It’s a question that many Dundonians have posed over the years – can we rebuild the Royal Arch. Finally, Dr Kieran Baxter has found a way to do just that – via 3D augmented reality.
He is an aerial photographer and digital media practitioner at the 3DVisLab, DJCAD.
“I was the recipient of the 2016 AHRC Research in Film doctoral award,” he explains, “and my work explores the role of artistic enquiry, enabled by technology, in better communicating the stories of our heritage and environment that are written into the landscape.”
He has studied animation at the University of Dundee and has done a PhD in how to use new technology to help people to understand an archaeological site or building.”
Essentially, he says, “I create 3D pictures of things that are no longer there so people can better know the stories behind them.
I work mainly from photographs. I use aerial photographs a lot. For the Royal Arch project we have used more than 30 historical images and used them to create a 3D visualisation, an image that feels like you can touch it!
I had heard of the Royal Arch and how important it was to Dundee many times – I’m not from the city originally, but I came here to study and it was often discussed in archaeological circles. Then in 2016, there was the brilliant cardboard reconstruction of the Arch. It was fascinating to see the public reaction to that and to see how it changed the skyline of Dundee for those few hours, when it stood down on Slessor Gardens.
“The original arch was torn down in the 1960s and people still talk about it being one of the worst decision that planners ever made in the city.
So it was important for me to create something that was a piece of lost architecture in Dundee, that people still connect to and want to remember.
I became interested in bringing back the form of the arch using augmented reality so people can picture what the arch was like, its presence and its gravitas.”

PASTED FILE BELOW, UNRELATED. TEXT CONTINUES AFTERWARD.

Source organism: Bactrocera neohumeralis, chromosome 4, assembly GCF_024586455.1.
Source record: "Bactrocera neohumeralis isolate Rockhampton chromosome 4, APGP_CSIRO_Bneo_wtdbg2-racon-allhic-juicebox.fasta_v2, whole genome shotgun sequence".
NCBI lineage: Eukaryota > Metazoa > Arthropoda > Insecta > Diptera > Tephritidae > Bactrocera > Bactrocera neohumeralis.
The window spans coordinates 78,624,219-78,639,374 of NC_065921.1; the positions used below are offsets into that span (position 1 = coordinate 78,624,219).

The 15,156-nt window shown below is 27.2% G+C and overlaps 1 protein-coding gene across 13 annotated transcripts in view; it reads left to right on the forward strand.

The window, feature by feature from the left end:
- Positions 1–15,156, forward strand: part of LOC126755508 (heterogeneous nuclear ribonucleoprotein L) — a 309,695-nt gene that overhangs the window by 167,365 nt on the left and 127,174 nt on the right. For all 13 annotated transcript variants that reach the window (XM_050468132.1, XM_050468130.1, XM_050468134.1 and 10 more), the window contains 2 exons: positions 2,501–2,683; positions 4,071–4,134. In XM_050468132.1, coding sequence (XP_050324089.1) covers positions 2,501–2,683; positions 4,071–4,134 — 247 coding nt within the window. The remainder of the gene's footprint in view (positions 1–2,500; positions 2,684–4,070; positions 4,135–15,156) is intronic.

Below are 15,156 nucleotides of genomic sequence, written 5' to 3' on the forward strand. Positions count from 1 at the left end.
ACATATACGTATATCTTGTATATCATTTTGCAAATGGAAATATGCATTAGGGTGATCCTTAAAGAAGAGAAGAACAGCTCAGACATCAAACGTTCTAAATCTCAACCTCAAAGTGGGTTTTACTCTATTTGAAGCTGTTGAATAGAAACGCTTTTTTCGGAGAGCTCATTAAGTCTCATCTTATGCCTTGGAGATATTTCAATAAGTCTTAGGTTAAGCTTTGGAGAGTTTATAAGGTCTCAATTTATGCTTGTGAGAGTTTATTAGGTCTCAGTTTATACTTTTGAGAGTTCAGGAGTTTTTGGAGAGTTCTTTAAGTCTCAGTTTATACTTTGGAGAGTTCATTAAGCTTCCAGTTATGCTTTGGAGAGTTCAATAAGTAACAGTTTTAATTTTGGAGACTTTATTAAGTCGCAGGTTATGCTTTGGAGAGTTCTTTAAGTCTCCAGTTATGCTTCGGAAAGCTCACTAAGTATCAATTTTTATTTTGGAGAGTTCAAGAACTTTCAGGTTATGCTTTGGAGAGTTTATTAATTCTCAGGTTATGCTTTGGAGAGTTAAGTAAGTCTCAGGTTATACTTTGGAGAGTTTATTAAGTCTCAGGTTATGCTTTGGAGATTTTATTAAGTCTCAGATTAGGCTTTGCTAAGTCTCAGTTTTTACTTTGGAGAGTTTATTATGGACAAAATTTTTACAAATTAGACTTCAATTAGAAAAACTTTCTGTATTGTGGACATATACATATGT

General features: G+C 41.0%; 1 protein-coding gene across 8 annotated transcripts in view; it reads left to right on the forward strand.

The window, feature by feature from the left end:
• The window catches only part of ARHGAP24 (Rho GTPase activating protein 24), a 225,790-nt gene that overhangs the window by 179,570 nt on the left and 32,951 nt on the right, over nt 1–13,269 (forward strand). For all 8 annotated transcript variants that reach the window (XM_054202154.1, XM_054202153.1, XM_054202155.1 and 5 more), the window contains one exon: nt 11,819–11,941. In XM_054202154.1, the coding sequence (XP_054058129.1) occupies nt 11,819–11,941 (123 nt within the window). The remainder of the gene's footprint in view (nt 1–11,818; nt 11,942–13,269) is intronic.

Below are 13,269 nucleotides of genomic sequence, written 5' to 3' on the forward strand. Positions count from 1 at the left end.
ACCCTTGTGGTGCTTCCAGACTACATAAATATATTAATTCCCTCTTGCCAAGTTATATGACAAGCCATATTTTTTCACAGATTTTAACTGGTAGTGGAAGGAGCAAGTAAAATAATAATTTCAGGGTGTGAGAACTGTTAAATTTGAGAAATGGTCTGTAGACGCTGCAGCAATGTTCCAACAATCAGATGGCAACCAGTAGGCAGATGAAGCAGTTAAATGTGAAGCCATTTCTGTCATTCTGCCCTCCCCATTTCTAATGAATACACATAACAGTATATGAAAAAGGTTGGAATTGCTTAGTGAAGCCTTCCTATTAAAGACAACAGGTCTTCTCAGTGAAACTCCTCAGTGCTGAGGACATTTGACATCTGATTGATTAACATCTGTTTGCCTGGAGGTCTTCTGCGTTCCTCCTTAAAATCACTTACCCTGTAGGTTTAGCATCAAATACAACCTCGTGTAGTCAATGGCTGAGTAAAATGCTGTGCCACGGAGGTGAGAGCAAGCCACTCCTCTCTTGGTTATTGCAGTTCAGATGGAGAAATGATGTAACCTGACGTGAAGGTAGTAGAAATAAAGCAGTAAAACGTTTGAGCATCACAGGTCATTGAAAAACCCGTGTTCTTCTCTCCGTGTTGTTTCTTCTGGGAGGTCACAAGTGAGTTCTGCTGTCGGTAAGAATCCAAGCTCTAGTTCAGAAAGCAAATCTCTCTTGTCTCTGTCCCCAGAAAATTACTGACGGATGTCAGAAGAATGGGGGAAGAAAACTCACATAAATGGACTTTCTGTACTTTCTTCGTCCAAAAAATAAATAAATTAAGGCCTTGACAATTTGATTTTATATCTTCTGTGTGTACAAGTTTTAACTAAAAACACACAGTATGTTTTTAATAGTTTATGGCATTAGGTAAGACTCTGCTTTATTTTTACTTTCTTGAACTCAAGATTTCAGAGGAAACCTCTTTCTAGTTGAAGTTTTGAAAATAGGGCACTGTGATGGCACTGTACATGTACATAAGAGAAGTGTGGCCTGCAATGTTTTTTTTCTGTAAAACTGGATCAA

The aim of the project is that people will be able to go down to Slessor Gardens and, in the region of where the Tower once stood, the 3D augmented reality rendering of the Arch, developed by John Anderson at the 3DVisLab, will appear on their mobile phone.
Then you’ll be able to explore the Arch, turning it, zooming in, and examining the nooks and crannies of it.
“There will be a few versions to explore too,” he adds. “The original wooden structure was built in 1844, and was destroyed to make way for the Arch that everybody talks about. Dr Alice Watterson is an archaeologist and digital artist specialising in illustration, digital survey and visualisation. She’s used her specialist skills to recreate this wooden arch, so you’ll be able to travel back in time and see that wooden structure.
Then there’s the Arch that was destroyed in the 1960s – and there are versions of that as well, including the picture with the flags, which was from 1907 when Queen Alexandra visited the city.
There will be a version of the cardboard arch, made by MSc student Verda Munir, for people to explore.
The idea is to show that the Arch isn’t just a piece of static architecture, but to show how it has changed over time.
We don’t have the power or the materials to do a full reconstruction of the Royal Arch itself, but we hope that this version will go someway to helping people feel they can reconnect with this important piece of the history of Dundee.
You can come and hear more about the project and how its developing at a panel discussion on September 23, where both Alice and I will talk through the project, along with other panellists to be announced.
This panel is a collaboration with AND Festival, and the project is supported by Creative Scotland.”
After this, the Royal Arch will be brought back to the city using augmented reality technology for NEoN Digital Arts Festival in November 2017. For more information go to www.northeastofnorth.com.